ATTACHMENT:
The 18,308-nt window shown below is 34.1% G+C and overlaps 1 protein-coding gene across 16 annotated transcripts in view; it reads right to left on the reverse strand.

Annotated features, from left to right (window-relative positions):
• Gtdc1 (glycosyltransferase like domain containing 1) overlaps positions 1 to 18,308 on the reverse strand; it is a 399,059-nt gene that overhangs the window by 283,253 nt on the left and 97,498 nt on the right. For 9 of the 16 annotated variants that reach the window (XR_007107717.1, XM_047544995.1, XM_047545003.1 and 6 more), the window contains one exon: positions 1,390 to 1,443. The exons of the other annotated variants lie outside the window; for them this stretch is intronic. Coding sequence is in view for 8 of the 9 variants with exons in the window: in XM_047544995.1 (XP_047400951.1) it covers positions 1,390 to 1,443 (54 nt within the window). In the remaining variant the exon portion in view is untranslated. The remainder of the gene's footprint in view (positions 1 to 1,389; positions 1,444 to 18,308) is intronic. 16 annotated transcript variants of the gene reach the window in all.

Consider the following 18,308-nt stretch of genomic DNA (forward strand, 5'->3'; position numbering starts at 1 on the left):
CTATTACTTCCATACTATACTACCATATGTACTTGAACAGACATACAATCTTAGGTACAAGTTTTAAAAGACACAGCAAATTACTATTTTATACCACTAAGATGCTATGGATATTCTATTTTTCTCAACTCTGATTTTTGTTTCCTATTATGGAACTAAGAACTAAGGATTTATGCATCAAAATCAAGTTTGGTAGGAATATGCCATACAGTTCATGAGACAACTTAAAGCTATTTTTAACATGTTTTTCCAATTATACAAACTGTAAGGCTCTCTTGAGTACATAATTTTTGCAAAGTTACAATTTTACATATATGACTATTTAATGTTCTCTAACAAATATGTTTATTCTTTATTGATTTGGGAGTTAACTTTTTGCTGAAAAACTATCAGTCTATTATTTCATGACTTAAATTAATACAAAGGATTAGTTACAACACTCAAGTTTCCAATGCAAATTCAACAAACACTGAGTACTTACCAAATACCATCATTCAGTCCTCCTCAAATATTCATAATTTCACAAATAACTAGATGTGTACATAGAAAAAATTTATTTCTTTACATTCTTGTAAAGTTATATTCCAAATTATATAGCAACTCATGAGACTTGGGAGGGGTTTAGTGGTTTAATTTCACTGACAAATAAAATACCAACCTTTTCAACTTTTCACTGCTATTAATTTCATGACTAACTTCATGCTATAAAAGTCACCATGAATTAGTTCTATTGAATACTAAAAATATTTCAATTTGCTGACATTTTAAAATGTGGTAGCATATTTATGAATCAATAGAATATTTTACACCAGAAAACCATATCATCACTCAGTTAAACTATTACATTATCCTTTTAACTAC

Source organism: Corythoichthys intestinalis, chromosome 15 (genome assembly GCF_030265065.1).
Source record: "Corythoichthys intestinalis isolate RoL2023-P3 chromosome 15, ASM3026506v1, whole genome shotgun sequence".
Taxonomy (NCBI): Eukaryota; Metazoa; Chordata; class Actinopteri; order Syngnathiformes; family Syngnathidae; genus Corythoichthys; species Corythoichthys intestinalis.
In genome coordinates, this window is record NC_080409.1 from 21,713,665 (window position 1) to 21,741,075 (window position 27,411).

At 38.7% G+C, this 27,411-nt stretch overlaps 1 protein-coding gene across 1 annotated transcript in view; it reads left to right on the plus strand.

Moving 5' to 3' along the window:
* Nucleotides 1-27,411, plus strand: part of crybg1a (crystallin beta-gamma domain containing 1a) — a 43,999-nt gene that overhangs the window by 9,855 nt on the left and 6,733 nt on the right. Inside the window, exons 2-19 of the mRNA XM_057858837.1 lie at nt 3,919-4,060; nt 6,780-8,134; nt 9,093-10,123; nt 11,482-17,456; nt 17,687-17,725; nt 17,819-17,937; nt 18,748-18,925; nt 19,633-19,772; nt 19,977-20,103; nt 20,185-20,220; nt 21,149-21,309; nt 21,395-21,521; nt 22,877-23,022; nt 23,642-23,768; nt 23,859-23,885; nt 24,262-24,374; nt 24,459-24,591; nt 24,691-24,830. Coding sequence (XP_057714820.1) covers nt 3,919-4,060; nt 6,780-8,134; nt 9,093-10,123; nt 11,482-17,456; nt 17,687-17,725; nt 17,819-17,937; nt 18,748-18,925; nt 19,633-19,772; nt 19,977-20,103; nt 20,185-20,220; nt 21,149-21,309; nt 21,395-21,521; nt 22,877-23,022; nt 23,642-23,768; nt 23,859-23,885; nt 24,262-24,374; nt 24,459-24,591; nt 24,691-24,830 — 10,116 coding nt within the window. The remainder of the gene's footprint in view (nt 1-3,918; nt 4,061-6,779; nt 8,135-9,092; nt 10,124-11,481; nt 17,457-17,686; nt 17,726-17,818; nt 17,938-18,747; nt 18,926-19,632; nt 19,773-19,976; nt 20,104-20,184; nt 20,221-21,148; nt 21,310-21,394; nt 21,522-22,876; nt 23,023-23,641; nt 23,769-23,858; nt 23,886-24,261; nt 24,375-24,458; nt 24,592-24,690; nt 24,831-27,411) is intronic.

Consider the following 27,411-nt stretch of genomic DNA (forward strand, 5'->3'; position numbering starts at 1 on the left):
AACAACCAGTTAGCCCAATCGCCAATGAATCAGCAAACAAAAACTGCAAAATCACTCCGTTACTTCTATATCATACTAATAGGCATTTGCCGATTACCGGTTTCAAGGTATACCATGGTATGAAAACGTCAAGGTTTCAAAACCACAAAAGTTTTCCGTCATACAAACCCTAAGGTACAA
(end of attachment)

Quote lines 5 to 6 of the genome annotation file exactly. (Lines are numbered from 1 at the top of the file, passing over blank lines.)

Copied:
CTATTACTTCCATACTATACTACCATATGTACTTGAACAGACATACAATCTTAGGTACAAGTTTTAAAAGACACAGCAAATTACTATTTTATACCACTAAGATGCTATGGATATTCTATTTTTCTCAACTCTGATTTTTGTTTCCTATTATGGAACTAAGAACTAAGGATTTATGCATCAAAATCAAGTTTGGTAGGAATATGCCATACAGTTCATGAGACAACTTAAAGCTATTTTTAACATGTTTTTCCAATTATACAAACTGTAAGGCTCTCTTGAGTACATAATTTTTGCAAAGTTACAATTTTACATATATGACTATTTAATGTTCTCTAACAAATATGTTTATTCTTTATTGATTTGGGAGTTAACTTTTTGCTGAAAAACTATCAGTCTATTATTTCATGACTTAAATTAATACAAAGGATTAGTTACAACACTCAAGTTTCCAATGCAAATTCAACAAACACTGAGTACTTACCAAATACCATCATTCAGTCCTCCTCAAATATTCATAATTTCACAAATAACTAGATGTGTACATAGAAAAAATTTATTTCTTTACATTCTTGTAAAGTTATATTCCAAATTATATAGCAACTCATGAGACTTGGGAGGGGTTTAGTGGTTTAATTTCACTGACAAATAAAATACCAACCTTTTCAACTTTTCACTGCTATTAATTTCATGACTAACTTCATGCTATAAAAGTCACCATGAATTAGTTCTATTGAATACTAAAAATATTTCAATTTGCTGACATTTTAAAATGTGGTAGCATATTTATGAATCAATAGAATATTTTACACCAGAAAACCATATCATCACTCAGTTAAACTATTACATTATCCTTTTAACTAC

Source organism: Corythoichthys intestinalis, chromosome 15 (genome assembly GCF_030265065.1).